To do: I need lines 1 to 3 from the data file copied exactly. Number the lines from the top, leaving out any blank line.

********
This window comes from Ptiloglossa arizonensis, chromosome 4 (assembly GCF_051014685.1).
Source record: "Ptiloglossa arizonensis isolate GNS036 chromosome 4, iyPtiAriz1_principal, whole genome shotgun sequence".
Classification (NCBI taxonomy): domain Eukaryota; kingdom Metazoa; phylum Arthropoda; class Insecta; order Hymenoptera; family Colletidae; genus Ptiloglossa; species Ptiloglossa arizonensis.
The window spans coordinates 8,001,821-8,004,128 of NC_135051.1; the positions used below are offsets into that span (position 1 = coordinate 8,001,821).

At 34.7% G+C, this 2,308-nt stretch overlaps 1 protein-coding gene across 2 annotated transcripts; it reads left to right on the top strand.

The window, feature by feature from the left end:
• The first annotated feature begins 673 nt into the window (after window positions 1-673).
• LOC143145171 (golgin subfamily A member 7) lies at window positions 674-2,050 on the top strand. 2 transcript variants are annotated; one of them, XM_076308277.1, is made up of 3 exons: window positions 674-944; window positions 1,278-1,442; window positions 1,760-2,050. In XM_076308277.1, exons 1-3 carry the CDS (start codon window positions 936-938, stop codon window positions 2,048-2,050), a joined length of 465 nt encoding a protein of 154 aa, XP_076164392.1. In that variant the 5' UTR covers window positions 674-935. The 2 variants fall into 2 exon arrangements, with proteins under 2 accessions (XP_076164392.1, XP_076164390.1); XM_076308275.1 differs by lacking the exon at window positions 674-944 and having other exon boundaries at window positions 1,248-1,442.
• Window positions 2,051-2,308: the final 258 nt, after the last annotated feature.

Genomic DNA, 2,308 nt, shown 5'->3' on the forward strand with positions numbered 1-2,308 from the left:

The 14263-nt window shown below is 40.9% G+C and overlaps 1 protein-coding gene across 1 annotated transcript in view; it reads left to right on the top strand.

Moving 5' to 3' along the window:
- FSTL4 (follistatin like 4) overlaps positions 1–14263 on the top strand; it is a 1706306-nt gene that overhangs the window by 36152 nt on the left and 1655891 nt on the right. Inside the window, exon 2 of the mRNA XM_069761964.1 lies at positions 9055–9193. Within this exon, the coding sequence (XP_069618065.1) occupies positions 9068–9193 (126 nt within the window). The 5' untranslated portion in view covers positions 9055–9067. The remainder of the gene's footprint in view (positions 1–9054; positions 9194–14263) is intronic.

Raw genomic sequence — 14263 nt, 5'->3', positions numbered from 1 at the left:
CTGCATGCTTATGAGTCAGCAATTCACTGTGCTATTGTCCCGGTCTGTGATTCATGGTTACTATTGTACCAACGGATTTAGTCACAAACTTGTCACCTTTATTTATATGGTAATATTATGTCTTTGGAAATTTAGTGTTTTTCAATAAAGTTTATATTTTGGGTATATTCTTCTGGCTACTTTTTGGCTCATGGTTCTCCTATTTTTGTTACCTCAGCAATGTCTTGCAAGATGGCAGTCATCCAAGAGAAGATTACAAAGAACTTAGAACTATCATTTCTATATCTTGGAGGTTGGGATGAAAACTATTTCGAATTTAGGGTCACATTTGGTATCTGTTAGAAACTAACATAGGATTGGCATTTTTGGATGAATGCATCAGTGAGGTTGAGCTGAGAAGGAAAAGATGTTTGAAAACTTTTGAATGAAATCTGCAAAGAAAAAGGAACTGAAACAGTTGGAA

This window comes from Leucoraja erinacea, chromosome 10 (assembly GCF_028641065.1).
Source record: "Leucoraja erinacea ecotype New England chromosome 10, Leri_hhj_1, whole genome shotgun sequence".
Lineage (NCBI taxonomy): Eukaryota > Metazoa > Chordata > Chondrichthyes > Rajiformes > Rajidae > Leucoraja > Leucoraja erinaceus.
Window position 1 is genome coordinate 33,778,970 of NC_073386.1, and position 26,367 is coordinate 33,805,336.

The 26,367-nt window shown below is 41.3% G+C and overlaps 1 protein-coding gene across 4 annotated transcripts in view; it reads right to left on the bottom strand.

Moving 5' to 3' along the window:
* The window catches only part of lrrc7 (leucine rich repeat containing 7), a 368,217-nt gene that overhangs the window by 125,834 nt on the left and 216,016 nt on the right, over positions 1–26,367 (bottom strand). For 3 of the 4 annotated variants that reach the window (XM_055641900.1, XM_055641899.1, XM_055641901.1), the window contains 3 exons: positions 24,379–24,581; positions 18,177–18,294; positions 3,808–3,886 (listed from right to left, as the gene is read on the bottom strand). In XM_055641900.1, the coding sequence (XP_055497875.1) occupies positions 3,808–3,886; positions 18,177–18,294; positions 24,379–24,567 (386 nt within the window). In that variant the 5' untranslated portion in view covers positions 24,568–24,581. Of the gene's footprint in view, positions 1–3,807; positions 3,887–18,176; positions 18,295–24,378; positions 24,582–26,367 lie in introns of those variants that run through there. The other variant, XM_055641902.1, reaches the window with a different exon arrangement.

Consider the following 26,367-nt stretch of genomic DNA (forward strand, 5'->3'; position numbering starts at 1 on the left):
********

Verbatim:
This window comes from Ptiloglossa arizonensis, chromosome 4 (assembly GCF_051014685.1).
Source record: "Ptiloglossa arizonensis isolate GNS036 chromosome 4, iyPtiAriz1_principal, whole genome shotgun sequence".
Classification (NCBI taxonomy): domain Eukaryota; kingdom Metazoa; phylum Arthropoda; class Insecta; order Hymenoptera; family Colletidae; genus Ptiloglossa; species Ptiloglossa arizonensis.